Letting Agents Educated

Letting Agents Educated On Making The Most Of The ‘Sharp End’ Of The Industry.

When a landlord has a problem tenant, it can be a stressful time and many don’t know what to do or who to turn to, so often end up putting the blame on the letting agent.  Without prior knowledge and experience of handling such situations, agents risk damaging their client relationship. Having worked with problem tenants and helped thousands of landlords spanning 25 years, industry expert and founder of Landlord Action, Paul Shamplina, is taking to the road, this time to help educate letting agents on how to maintain a good relationship with their client landlords, even when a tenancy goes wrong.

Paul started at a solicitors firm in litigation, learning his trade as a landlord and tenant eviction specialist, he went on to be a commercial bailiff, private investigator, debt collector and finally starting Landlord Action in 1999. He is also currently advising a Government ThinkTank on refining the eviction process.  Paul’s wealth of experience in managing the three way relationship between tenant, landlord and agent, qualifies him to provide practical advice on the best course of action whilst keeping all parties properly advised. “Even with the most thorough referencing, difficult tenancies do arise which are beyond the control of any letting agent” he says. However, according to Paul, if more agents knew how to handle problem enquiries correctly from the outset, the chance of such issues escalating would be significantly reduced – a valuable skill which would improve any agents’ offering.

The two hour seminars are designed specifically for letting agents and follow a practical ‘question and answer’ format. They cover a range of technical topics, delivered in a simple, none-jargon way, which agents can relate to.  The comprehensive sessions cover everything from ‘attracting new landlords’, ‘referencing’, ‘tenancy agreements’, ‘deposit schemes’, ‘good practice’, ‘risk management’, ‘What to do when a tenancy goes bad’, ‘maintaining landlords’, ‘serving notice’ and ‘court procedures’.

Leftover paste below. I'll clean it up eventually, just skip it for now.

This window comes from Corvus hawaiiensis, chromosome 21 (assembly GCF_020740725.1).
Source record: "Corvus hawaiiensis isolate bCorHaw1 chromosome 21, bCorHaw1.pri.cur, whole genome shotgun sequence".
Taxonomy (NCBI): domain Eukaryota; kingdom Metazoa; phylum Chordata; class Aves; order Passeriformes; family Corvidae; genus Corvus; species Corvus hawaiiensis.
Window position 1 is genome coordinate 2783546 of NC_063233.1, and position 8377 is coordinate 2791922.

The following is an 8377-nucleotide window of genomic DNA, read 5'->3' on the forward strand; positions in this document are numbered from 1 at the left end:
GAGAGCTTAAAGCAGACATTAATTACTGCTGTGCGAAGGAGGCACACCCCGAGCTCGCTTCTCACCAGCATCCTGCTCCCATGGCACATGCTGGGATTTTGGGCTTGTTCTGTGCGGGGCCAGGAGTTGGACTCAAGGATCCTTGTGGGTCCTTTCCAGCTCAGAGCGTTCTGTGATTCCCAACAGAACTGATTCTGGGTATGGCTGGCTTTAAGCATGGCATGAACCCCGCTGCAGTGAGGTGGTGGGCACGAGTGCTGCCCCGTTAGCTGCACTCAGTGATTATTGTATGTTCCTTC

Paul comments “The training is designed to arm agents with the skills and knowledge needed to support their landlords through the life of a tenancy and particularly when things go wrong.  Being able to confidently reassure landlords that everything is being done to regain possession of their property, and where necessary recover any loss of rent, enables agents to demonstrate an upholding of responsibility with the demeanour of a well run professional agency, which will ultimately help them to retain business.”

Paul was recently instructed to carry out a workshop with 10 employees of Tobin Jones letting agent in response to a number of enquiries the company had received relating to notices. Managing Director, Mr Tobin Jones, said “The seminar was very proactive ranging across a wide variety of subjects, all pertinent to our day to day operations. Paul brings a really refreshing common-sense approach to the problems encountered in all aspects of the trade. My staff were delighted with the mornings work and all commented that they had learnt lots they did not know before and had many other issues clarified.”